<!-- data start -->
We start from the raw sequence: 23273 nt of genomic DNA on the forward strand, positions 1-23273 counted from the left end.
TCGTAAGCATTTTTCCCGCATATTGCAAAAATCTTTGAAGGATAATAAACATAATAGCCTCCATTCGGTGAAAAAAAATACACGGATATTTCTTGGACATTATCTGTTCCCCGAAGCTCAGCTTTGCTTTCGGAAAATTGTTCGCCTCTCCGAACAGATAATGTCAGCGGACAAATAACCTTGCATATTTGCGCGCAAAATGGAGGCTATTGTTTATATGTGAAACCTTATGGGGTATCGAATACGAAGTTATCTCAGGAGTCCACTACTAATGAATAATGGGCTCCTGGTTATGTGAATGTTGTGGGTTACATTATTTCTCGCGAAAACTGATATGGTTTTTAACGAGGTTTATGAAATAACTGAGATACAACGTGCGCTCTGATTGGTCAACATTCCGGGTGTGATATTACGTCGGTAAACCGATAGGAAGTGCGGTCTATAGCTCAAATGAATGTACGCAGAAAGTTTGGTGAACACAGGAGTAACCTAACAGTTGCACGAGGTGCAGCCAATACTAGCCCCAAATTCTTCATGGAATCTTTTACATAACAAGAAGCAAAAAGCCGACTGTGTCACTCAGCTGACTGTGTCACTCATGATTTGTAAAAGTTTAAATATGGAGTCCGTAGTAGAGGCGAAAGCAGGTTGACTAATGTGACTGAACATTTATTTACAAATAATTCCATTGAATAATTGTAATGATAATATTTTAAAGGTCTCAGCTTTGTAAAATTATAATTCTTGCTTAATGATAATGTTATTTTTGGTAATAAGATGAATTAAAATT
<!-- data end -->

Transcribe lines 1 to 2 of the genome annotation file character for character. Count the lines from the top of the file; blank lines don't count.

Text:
We start from the raw sequence: 23273 nt of genomic DNA on the forward strand, positions 1-23273 counted from the left end.
TCGTAAGCATTTTTCCCGCATATTGCAAAAATCTTTGAAGGATAATAAACATAATAGCCTCCATTCGGTGAAAAAAAATACACGGATATTTCTTGGACATTATCTGTTCCCCGAAGCTCAGCTTTGCTTTCGGAAAATTGTTCGCCTCTCCGAACAGATAATGTCAGCGGACAAATAACCTTGCATATTTGCGCGCAAAATGGAGGCTATTGTTTATATGTGAAACCTTATGGGGTATCGAATACGAAGTTATCTCAGGAGTCCACTACTAATGAATAATGGGCTCCTGGTTATGTGAATGTTGTGGGTTACATTATTTCTCGCGAAAACTGATATGGTTTTTAACGAGGTTTATGAAATAACTGAGATACAACGTGCGCTCTGATTGGTCAACATTCCGGGTGTGATATTACGTCGGTAAACCGATAGGAAGTGCGGTCTATAGCTCAAATGAATGTACGCAGAAAGTTTGGTGAACACAGGAGTAACCTAACAGTTGCACGAGGTGCAGCCAATACTAGCCCCAAATTCTTCATGGAATCTTTTACATAACAAGAAGCAAAAAGCCGACTGTGTCACTCAGCTGACTGTGTCACTCATGATTTGTAAAAGTTTAAATATGGAGTCCGTAGTAGAGGCGAAAGCAGGTTGACTAATGTGACTGAACATTTATTTACAAATAATTCCATTGAATAATTGTAATGATAATATTTTAAAGGTCTCAGCTTTGTAAAATTATAATTCTTGCTTAATGATAATGTTATTTTTGGTAATAAGATGAATTAAAATT